Paul Stanley, the frontman for the rock band KISS, known for his black and white star makeup around one eye, dons a new mask May 25 when he debuts as The Phantom in Toronto's long-running The Phantom of the Opera.
Stanley, known since the 1970s for the wild, menacing, face-painted, leather-and-tights-clad rock group, which enjoyed a comeback in the 1990s, begins previews in a more "legit" realm, the Andrew Lloyd Webber mega-tuner, May 25 at the Pantages Theatre.
His official opening is June 2. The rocker will continue wearing the Phantom mask -- and all the gory makeup underneath -- through Aug. 1.
Stanley is a founding member of KISS, which released 31 recordings and sold 80 million albums. KISS recently completed the European, South American and Mexican stadium stands of its Psycho-Circus World Tour.
* Livent announced March 11 that its long-running Toronto production of The Phantom of the Opera -- seen by 7 million people -- would fade into the mist Sept. 26, when it plays its final performance after 10 years.
The historic, restored Pantages Theatre, the first jewel in the Livent crown of properties, will next host the Livent North American tour of Fosse for a six week engagement beginning Jan. 5, 2000.
Before the Sept. 26 shuttering, guest stars in the role of the Phantom were Rene Simard, a Quebec singer who has recorded 47 albums and toured the world. April 2-May 23, Stanley May 25-Aug. 1, and Jeff Hyslop, the Canadian Phantom vet who has played the role for more than 800 performances, Aug. 3-Sept. 26.
Phantom of the Opera celebrated its 4000th performances in Toronto April 16. The production began previews Sept. 13, 1989 and opened Sept. 20, 1989. It became the longest-running musical in Canadian theatre history.
The Pantages Theatre is located at 244 Victoria Street in downtown Toronto. For tickets, call (416) 872-2222.
A Livent spokesman told Playbill On-Line that after Phantom closes Sept. 26, it would take about a month to strike the complicated set from the theatre, and 6-8 weeks for general "housecleaning and some repairs" following the decade-long residency of the Lloyd Webber spectacle.
Phantom, which has apparently run its profitability course, represented good times for Livent, rocked in 1998 by financial mismanagement allegations, the ousting of its president and chairman and bankruptcy in Canada and the U.S.
Although staff was slashed in the fall of 1998, employees representing Livent's viable properties (like Ragtime, Fosse and Phantom) were kept on salary.
It takes about 150 people, on stage and behind the scenes and in the theatre, to mount Phantom every night. Livent estimates thousands of artists and technicians have worked the show since 1989.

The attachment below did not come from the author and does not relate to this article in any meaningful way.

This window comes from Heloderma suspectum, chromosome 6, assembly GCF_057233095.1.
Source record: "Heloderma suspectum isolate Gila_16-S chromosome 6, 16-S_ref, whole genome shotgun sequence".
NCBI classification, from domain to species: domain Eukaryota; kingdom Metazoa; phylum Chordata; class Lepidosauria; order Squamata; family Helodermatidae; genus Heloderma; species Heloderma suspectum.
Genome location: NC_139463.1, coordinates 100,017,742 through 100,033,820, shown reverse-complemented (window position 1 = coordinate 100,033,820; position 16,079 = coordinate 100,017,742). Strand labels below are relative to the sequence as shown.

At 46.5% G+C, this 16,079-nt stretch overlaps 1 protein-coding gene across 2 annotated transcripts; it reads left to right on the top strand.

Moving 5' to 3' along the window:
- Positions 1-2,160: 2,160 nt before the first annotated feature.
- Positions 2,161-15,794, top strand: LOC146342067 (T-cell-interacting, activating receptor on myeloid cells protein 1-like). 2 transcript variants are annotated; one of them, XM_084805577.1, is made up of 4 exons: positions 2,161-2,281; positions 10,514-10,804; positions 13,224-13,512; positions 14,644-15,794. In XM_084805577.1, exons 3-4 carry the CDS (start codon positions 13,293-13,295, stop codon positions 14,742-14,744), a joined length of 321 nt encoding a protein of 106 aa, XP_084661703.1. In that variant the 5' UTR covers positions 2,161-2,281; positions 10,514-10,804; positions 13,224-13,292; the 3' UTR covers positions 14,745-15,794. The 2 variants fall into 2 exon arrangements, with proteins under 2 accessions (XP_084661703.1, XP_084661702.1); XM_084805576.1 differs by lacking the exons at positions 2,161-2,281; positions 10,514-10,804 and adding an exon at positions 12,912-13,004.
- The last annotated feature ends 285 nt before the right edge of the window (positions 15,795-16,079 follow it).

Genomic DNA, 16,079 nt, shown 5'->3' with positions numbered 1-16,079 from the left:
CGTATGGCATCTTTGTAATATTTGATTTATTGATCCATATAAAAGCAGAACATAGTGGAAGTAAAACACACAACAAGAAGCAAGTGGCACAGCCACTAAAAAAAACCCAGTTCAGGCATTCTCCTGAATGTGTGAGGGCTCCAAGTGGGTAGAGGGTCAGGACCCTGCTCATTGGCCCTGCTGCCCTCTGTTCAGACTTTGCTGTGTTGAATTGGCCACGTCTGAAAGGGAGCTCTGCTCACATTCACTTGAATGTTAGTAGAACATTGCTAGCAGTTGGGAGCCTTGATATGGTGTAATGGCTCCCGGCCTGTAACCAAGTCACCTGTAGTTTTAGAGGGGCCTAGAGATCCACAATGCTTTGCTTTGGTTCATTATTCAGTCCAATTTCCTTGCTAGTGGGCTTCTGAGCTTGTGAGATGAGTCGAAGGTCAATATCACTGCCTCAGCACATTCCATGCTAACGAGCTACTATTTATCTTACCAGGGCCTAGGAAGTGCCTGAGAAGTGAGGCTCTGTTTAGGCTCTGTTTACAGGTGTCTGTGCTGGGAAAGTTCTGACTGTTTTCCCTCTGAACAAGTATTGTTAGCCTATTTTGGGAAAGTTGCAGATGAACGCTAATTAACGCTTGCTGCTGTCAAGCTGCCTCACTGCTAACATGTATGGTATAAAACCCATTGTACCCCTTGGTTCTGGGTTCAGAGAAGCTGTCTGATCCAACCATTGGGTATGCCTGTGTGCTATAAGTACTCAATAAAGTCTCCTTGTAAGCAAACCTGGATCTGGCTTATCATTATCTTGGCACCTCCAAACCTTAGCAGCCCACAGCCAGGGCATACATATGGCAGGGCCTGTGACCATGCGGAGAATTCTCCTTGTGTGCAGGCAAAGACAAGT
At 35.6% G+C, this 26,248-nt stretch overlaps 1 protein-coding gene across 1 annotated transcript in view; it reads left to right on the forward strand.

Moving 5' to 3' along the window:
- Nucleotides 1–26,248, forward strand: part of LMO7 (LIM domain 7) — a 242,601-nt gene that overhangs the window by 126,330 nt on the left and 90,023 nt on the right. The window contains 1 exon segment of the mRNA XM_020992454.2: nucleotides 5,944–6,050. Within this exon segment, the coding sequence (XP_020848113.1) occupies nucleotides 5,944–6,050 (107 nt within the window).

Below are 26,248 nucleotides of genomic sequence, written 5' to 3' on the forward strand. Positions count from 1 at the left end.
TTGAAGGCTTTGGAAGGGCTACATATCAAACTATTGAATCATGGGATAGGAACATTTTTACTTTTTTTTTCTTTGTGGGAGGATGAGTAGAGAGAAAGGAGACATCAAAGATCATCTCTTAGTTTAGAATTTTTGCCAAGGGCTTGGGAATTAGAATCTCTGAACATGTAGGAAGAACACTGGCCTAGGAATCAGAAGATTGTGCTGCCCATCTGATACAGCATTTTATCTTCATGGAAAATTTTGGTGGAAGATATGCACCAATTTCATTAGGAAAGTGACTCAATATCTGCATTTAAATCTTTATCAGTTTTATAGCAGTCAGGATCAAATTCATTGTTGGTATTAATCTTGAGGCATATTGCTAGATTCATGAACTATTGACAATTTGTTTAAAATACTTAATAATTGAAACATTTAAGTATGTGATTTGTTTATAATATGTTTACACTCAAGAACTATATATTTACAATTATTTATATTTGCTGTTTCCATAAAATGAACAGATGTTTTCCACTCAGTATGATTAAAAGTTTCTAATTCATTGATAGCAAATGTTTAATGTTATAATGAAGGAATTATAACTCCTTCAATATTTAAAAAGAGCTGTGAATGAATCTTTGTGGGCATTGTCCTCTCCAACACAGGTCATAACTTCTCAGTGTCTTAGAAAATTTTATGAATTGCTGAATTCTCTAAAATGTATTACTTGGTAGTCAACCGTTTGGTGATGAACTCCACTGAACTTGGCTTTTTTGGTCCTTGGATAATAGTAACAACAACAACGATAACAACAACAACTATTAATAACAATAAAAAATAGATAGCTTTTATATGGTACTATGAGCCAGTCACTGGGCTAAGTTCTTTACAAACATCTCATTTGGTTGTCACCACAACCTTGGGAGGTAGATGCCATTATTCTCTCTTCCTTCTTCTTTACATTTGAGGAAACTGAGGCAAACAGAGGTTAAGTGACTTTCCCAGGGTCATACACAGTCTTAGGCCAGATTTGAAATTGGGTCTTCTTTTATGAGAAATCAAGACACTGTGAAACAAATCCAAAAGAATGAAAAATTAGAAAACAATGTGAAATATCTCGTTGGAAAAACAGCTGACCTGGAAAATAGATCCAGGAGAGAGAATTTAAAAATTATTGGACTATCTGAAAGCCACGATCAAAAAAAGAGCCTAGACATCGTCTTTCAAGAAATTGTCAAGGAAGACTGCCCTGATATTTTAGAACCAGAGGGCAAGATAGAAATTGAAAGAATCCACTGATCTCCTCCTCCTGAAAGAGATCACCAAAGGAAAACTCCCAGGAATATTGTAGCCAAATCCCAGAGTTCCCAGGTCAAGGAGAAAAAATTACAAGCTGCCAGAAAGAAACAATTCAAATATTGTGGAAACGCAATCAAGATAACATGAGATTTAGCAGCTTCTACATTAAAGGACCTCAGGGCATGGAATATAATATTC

The painstaking restoration of the Pantages Theatre on Yonge Street was done specifically for the Toronto sitdown of The Phantom of the Opera. It topped a decade that had seen the Ontario metropolis became a genuine tourist destination for theatregoers hungry for Broadway worthy musical theatre.
Markets throughout Ontario and the U.S., including Detroit, Cleveland and Buffalo, saw ads for Livent fare, and were familiar with the booming, sonorous, declamatory, "Buy Phantom By Phone!" radio and TV ads.
The boom of spectacle theatre in Toronto began, of course, with Cats, presented by Marlene Smith at the Elgin Theatre in the early 1980s, and continued throughout the 1980s and '90s with:
€ Les Miserables, presented in 1989, 1991 and 1992 by Livent's booking/producing competition, Ed and David Mirvish, at their Royal Alexandra Theatre.
€ Aspects of Love, a redesigned and newly directed (by Robin Phillips) version of the Andrew Lloyd Webber Broadway box office flop (Livent at the Elgin).
€ Miss Saigon, for which the Mirvishes built the Princess of Wales Theatre.
€ Beauty and the Beast (Mirvishes at the Princess).
€ Show Boat (Livent at the Ford Center in North York, in metro Toronto).
€ Sunset Boulevard (Livent at the Ford Center).
€ Jane Eyre (Mirvishes at the Royal Alex).
€ Crazy for You (Mirvishes at the Royal Alex).
€ Tommy (Mirvishes at the Elgin).
€ Crazy for You (Mirvishes at the Royal Alex).
€ Ragtime (Livent at the Ford Center).
€ Rent (Mirvishes at the Royal Alex).
€ Coming in 2000: The Lion King at the Princess of Wales.
It was generally thought, however, that Phantom -- a West End and Broadway smash -- was the focal point of the major legit activity in Toronto, drawing attention to the community in general.
Studies by Tourism Toronto estimate that Phantom had a $1.4 billion (Cdn.) economic impact on the region. Livent said the Toronto and touring Canadian productions generated a combined box office of $562 million (Cdn.).
(There are also several active and respected nonprofit resident companies in Toronto, such as Canadian Stage Company and the Tarragon Theatre.)